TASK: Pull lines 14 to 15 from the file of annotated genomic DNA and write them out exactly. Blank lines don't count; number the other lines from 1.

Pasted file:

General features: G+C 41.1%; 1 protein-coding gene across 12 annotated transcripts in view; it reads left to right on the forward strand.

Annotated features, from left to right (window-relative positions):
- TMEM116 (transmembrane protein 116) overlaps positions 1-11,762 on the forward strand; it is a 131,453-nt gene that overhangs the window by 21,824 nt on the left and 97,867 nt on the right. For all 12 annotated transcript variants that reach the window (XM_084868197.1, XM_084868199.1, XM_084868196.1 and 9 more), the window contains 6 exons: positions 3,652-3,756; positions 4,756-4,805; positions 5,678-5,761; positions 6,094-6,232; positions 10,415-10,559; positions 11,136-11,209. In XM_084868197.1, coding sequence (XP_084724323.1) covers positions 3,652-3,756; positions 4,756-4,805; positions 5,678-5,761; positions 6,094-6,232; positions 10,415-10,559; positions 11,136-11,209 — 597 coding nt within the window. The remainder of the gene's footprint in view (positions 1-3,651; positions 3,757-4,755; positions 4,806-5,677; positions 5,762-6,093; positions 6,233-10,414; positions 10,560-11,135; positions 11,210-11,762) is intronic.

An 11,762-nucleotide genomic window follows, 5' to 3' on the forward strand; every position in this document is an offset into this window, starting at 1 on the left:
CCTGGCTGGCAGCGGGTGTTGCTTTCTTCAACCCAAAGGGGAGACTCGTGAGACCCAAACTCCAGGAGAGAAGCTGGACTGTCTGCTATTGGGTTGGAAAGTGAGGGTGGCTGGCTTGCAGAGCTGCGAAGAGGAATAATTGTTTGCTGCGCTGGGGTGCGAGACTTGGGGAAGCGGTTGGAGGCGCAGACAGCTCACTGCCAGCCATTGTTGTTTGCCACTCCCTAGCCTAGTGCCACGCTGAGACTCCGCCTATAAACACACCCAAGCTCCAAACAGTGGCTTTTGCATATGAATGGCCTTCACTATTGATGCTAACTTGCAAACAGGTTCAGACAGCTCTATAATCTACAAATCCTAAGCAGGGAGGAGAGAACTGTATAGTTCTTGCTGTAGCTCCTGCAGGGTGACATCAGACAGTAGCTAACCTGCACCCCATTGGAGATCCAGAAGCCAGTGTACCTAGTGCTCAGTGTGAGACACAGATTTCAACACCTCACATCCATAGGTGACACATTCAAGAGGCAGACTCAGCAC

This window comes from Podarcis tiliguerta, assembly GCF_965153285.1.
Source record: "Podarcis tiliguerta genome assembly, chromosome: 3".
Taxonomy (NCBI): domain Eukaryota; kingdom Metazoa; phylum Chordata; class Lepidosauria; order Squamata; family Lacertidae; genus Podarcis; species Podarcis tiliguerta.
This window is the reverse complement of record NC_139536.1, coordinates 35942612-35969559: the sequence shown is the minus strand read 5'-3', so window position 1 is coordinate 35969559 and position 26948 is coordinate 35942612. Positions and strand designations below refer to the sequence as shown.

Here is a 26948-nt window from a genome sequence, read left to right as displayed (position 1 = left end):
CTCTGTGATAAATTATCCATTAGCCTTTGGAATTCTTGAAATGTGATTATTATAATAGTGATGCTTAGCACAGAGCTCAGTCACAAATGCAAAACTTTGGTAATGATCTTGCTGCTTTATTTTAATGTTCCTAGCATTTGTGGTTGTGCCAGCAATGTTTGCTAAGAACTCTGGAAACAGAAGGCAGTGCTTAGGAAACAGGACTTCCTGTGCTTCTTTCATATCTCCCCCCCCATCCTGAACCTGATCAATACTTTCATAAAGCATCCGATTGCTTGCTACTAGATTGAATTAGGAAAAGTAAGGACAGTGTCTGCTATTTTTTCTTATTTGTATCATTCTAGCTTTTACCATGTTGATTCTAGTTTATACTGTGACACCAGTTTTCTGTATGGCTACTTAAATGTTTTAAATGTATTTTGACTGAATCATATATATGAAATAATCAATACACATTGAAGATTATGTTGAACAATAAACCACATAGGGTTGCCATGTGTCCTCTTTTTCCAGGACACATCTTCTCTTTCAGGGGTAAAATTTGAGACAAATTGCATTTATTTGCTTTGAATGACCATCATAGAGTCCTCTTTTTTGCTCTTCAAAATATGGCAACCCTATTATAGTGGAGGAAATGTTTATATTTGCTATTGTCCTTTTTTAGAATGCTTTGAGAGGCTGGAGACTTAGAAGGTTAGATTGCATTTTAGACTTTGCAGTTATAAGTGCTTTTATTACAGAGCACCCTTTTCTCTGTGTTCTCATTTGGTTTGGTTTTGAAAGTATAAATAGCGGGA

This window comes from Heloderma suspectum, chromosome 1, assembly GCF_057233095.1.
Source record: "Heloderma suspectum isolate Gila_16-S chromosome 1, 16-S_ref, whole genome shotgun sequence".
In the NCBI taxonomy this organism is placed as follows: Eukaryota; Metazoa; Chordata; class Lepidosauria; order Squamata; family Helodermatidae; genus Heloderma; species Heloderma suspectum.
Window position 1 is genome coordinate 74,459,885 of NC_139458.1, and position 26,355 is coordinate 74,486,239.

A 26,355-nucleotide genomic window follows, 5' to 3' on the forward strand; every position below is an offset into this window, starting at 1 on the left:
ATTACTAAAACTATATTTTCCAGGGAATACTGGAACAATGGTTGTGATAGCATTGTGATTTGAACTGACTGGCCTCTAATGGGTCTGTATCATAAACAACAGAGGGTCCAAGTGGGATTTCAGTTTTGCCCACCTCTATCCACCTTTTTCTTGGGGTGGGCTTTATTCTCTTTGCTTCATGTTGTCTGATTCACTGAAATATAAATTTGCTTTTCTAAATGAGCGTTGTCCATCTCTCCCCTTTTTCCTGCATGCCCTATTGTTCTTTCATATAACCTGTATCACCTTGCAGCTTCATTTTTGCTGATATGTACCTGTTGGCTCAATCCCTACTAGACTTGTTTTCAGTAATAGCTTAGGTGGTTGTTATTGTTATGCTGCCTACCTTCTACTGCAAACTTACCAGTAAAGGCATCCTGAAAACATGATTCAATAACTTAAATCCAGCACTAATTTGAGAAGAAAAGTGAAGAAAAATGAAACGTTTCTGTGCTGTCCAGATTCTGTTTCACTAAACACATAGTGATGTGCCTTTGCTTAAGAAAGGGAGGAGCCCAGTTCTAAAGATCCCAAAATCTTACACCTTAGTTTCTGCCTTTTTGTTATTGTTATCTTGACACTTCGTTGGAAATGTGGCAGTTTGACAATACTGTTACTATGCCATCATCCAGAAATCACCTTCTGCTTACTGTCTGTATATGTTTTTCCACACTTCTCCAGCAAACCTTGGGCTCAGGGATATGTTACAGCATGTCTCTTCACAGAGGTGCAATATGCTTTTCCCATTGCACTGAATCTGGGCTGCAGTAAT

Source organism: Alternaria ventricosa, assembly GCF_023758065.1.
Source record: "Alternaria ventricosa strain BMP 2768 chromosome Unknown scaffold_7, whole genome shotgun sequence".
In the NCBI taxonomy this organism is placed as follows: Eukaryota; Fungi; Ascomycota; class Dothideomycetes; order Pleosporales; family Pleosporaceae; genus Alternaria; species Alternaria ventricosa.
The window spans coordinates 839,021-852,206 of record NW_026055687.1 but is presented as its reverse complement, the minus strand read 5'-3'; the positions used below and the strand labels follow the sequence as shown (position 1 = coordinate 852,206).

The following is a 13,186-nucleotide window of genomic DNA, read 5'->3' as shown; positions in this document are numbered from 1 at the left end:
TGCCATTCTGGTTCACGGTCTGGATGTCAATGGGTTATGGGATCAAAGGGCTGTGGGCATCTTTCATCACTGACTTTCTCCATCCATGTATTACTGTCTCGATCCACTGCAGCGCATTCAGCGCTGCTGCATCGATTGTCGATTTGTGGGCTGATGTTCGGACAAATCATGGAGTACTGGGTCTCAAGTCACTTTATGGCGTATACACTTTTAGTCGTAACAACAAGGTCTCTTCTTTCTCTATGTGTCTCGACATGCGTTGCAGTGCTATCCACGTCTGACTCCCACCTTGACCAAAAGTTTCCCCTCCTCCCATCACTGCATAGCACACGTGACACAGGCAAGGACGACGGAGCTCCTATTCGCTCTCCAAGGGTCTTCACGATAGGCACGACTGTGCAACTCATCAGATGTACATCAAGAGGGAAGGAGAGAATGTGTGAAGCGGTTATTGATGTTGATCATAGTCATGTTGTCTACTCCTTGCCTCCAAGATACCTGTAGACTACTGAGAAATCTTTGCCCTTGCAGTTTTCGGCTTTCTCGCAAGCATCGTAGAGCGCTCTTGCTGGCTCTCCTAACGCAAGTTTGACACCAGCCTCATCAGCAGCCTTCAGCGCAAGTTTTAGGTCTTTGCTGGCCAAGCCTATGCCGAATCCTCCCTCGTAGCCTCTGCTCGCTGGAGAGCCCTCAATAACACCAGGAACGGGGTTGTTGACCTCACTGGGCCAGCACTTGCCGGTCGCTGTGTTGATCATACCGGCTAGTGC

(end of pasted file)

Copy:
In the NCBI taxonomy this organism is placed as follows: Eukaryota; Metazoa; Chordata; class Lepidosauria; order Squamata; family Helodermatidae; genus Heloderma; species Heloderma suspectum.
Window position 1 is genome coordinate 74,459,885 of NC_139458.1, and position 26,355 is coordinate 74,486,239.